Interestingly, these differences between news audiences and journalists “became more distinct as recipients displayed higher levels of anti-elitism, selective exposure and media literacy.” This suggests that a variety of influences — one’s anti-elite populist attitudes, or a preference for self-confirming media sources — can play a part in how one comes to skeptically perceive the press and its relative autonomy.

“The familiarity paradox: Why has digital sourcing not democratized the news?” By Aviv Barnoy and Zvi Reich, in Digital Journalism.

“Making sources visible: Representation of evidence in news texts, 2007–2019.” By Mark Coddington and Logan Molyneux, in Journalism Practice.

“Sourcing pandemic news: A cross-national computational analysis of mainstream media coverage of Covid-19 on Facebook, Twitter, and Instagram.” By Claudia Mellado, Daniel Hallin, Luis Cárcamo, Rodrigo Alfaro, Daniel Jackson, María Luisa Humanes, Mireya Márquez-Ramírez, Jacques Mick, Cornelia Mothes, Christi I-Hsuan Lin, Misook Lee, Amaranta Alfaro, Jose Isbej, and Andrés Ramos, in Digital Journalism.

We conclude with a three-part look at the nature of news sources — how they have changed (or not) in the digital era as well as in the recent pandemic period.

First, Barnoy and Reich take up a question that remains unresolved in the research literature: Amid all the transformations brought on by social media, smartphones, and other digital developments, to what degree do journalists rely on new types of sources? And, if so, are these sources verified in new kinds of ways, and with what kind of consequences? (Etc.)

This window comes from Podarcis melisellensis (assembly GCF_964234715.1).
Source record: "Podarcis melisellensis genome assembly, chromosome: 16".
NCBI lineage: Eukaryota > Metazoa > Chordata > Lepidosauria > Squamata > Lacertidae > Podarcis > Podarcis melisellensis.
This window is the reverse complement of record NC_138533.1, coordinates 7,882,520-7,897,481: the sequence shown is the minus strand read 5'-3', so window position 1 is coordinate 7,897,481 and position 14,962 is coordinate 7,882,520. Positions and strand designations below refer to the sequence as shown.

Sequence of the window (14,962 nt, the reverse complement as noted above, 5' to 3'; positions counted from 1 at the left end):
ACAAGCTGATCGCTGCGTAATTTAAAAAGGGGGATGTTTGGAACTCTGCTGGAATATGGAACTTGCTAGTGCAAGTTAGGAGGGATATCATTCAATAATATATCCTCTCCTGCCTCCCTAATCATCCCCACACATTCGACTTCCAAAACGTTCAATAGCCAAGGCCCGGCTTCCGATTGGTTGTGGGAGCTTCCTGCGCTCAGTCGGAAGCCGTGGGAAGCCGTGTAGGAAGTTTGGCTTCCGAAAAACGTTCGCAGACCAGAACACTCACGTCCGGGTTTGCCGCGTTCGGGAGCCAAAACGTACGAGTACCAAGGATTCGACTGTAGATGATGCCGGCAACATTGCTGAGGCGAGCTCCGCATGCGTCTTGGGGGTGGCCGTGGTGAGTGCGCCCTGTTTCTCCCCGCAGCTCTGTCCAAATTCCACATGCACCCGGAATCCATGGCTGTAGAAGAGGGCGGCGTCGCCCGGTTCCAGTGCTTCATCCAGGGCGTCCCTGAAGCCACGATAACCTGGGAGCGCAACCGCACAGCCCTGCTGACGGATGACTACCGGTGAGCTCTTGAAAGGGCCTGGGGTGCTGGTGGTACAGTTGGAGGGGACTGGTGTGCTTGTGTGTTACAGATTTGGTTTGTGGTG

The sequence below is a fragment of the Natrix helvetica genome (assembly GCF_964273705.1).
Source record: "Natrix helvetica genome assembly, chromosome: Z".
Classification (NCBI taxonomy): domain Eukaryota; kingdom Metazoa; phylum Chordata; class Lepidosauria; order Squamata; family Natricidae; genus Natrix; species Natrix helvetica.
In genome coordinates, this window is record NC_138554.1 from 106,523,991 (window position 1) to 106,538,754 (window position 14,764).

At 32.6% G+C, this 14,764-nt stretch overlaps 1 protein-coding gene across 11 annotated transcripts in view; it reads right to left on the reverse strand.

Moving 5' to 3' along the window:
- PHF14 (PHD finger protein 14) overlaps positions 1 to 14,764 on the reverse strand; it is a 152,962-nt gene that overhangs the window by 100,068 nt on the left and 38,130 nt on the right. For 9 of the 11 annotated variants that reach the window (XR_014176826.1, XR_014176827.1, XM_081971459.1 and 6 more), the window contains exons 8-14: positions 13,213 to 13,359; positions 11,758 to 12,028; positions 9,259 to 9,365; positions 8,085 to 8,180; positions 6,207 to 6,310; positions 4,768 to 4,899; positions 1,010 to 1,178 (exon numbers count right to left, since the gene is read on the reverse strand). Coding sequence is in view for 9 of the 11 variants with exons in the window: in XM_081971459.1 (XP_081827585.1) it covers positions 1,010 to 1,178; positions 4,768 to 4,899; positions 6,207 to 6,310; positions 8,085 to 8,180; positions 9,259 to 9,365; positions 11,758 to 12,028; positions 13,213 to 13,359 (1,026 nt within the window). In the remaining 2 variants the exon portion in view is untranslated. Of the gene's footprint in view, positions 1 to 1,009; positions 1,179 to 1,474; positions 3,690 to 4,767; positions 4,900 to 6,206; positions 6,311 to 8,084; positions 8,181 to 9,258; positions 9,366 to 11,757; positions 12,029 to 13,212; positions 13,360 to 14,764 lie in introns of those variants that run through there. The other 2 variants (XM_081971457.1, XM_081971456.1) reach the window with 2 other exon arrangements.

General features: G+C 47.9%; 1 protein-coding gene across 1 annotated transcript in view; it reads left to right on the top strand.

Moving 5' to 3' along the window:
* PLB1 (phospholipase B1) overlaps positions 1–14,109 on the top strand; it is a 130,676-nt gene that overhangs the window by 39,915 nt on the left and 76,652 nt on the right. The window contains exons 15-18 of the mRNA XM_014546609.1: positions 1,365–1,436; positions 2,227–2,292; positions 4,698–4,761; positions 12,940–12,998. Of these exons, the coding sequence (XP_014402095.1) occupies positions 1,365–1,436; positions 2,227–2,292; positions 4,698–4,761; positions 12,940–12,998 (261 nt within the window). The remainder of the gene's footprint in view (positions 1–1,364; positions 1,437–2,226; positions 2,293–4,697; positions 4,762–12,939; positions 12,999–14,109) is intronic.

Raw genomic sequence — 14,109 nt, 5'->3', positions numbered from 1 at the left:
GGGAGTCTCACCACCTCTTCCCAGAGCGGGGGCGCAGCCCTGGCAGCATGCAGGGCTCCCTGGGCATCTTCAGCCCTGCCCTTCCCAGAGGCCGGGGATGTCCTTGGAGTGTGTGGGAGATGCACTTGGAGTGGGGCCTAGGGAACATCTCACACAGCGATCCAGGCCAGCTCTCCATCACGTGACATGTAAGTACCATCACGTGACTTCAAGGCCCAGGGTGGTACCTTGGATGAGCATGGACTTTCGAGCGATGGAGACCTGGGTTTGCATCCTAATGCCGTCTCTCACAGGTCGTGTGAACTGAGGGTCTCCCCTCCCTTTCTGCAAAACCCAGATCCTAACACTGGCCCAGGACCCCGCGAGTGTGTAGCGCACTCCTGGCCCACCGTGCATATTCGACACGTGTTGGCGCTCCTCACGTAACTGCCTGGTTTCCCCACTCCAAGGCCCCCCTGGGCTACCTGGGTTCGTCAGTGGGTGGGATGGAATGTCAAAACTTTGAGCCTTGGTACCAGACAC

The authors present what they call first-of-its-kind longitudinal evidence about the role that digital news sources have played during the past 15 years. (“To be considered digital, a source must follow two requirements: (1) it must be an informative entity that cannot be identified as a specific person (by the reporter) and (2) this entity is accessed via the Internet [the world-wide-web, email, social networks etc.].”) Their study focuses on reconstructions of 1,594 news items, produced by a representative sample of Israeli journalists, and categorizes the more than 5,000 sources in those stories.

The result: “We found that digital sourcing did not open the gates for alternative voices. Moreover, digital sources are verified less than non-digital ones and are mentioned less often in final publications.” But — and this is important — follow-up interviews with journalists found that this was because of “the traceable footprints of digital sources that can protect journalists against future attacks, thus making these sources reliable.” Ultimately, they suggest that until journalists overcome a “familiarity paradox” that leads them to prioritize longstanding elite sources, it is unlikely that technology alone will lead to meaningful widespread change in democratizing news sourcing.

The next article, by Mark and co-author Logan Molyneux, examines a related but rather different question about sourcing in the digital age: How much of it is aggregation versus other types of so-called “original reporting,” and how have things changed over time? They conduct a content analysis that compares newspapers to digital-native news sites at three time points (2007, 2013, and 2019), and find that while “non-mediated attributed speech” (i.e., interviews) remains the most widespread form of evidence, it has become less and less common over time — even among newspapers that so commonly rely on interviews for data.